Across China: Tibet strives to expand medical service to all monasteries

Southwest China's Tibet Autonomous Region is determined to expand medical services to its 1,700 monasteries, benefiting over 46,000 monks and nuns in next five years.

The regional commission of health and family planning said at the annual meeting of the regional legislature, which opened Wednesday, that health care clinics will be set up in monasteries across the region while monks and nuns with medical skills will also be sent there.

Ngawang Chozin, a monk from the Drepung Monastery in west Lhasa, told Xinhua that the government frequently sends medical teams to provide free clinics in monasteries during festivals, however, monks do not have access to immediate medical care in the case of urgent emergencies.

He said he was pleased that onsite doctors may soon become available.

The region launched the project to construct clinics in monasteries and train monks and nuns medical skills at the beginning of 2015.

Monks and nuns are encouraged to study medicine in Tibet. The commission has ordered hospitals, medical schools and medical institutions across the region to offer free basic medical training to all monks and nuns.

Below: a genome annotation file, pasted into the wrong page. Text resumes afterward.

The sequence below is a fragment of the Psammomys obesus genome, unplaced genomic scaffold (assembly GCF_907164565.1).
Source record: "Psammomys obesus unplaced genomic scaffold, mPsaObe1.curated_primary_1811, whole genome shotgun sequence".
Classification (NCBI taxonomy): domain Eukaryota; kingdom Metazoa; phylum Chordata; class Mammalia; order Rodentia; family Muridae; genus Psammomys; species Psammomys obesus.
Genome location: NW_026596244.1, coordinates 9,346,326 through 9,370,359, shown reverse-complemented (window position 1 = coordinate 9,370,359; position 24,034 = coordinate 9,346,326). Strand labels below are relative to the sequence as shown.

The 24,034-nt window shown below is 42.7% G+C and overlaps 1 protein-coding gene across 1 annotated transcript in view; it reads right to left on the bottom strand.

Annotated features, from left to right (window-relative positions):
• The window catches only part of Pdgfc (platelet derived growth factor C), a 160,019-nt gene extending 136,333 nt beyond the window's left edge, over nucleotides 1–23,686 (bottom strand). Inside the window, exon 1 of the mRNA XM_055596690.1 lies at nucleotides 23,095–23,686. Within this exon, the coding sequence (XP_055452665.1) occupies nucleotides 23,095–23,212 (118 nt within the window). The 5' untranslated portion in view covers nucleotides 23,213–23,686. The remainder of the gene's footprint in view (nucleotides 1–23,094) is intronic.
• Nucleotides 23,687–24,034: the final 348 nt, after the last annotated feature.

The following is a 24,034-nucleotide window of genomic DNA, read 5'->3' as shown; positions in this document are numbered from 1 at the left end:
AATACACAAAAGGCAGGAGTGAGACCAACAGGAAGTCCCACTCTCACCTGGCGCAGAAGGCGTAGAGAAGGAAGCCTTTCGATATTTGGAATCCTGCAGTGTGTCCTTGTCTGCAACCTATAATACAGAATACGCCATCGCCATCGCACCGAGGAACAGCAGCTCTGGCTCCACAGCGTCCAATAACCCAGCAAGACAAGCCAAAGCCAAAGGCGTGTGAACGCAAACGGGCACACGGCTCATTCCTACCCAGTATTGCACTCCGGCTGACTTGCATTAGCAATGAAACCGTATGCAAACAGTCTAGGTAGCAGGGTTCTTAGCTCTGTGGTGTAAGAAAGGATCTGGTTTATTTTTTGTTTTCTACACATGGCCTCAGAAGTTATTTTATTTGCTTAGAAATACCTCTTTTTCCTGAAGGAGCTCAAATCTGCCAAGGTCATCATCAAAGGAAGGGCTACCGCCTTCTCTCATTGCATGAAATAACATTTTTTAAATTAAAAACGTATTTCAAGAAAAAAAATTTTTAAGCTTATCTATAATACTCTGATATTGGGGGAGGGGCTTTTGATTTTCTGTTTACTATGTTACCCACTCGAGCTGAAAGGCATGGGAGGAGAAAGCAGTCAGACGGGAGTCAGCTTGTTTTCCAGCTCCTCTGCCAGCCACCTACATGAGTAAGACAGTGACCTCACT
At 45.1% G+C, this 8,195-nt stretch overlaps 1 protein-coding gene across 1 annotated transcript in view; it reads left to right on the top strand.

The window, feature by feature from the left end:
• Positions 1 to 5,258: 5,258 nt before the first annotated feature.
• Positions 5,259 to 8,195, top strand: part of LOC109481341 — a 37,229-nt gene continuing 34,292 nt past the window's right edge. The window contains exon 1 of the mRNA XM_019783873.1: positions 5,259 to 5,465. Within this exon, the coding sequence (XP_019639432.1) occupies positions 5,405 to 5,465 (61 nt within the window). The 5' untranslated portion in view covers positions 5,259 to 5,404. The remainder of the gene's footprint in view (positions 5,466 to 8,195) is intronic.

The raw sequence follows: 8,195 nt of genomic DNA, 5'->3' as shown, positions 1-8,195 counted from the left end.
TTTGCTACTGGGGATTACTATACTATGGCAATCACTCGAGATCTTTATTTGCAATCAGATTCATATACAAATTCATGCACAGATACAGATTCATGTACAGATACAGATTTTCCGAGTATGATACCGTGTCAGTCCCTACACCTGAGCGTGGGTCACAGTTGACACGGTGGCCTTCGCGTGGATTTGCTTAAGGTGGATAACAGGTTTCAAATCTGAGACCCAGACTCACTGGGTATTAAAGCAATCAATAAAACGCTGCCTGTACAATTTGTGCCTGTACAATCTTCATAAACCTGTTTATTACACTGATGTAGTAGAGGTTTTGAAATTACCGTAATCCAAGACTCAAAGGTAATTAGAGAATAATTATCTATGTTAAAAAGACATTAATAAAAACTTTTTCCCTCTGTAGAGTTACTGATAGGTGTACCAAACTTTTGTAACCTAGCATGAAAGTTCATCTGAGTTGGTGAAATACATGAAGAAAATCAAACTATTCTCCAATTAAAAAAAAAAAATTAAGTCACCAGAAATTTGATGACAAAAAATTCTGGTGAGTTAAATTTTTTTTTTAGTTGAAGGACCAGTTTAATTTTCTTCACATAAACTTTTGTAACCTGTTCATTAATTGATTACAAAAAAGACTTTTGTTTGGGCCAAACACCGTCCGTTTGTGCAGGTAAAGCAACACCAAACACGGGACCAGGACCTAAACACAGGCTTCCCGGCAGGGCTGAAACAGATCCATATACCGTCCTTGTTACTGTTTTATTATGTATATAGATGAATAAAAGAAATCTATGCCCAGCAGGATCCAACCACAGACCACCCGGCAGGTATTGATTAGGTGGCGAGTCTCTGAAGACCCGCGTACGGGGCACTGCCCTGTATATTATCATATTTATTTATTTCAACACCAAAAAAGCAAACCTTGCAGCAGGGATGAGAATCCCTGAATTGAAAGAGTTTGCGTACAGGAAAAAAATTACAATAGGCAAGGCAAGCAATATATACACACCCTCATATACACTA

Choskyi, a nun from a temple in Lhasa, is among those undergoing training.

She had learned a little Tibetan medicine at her nunnery before she receiving the free professional training offered by the health bureau of Lhasa's Chengguan District last year.

At the end of the year, she returned to her temple and helped set up a clinic, which is well-equipped with stores of medicine, including traditional Chinese medicine, Western medicine and Tibetan medicine.

"During the eight-month training, I learned some basic knowledge of Western medicine, such as medicine dosage, transfusion therapy and how to use the oxygen generator," said Choskyi.

The clinic will not only provide medical service to nuns in the temple, but also to worshippers, Choskyi said.

The regional government has earmarked 13 million yuan (1.98 million U.S. dollars) annually since 2011 to ensure all monks and nuns are included in the basic medical insurance system.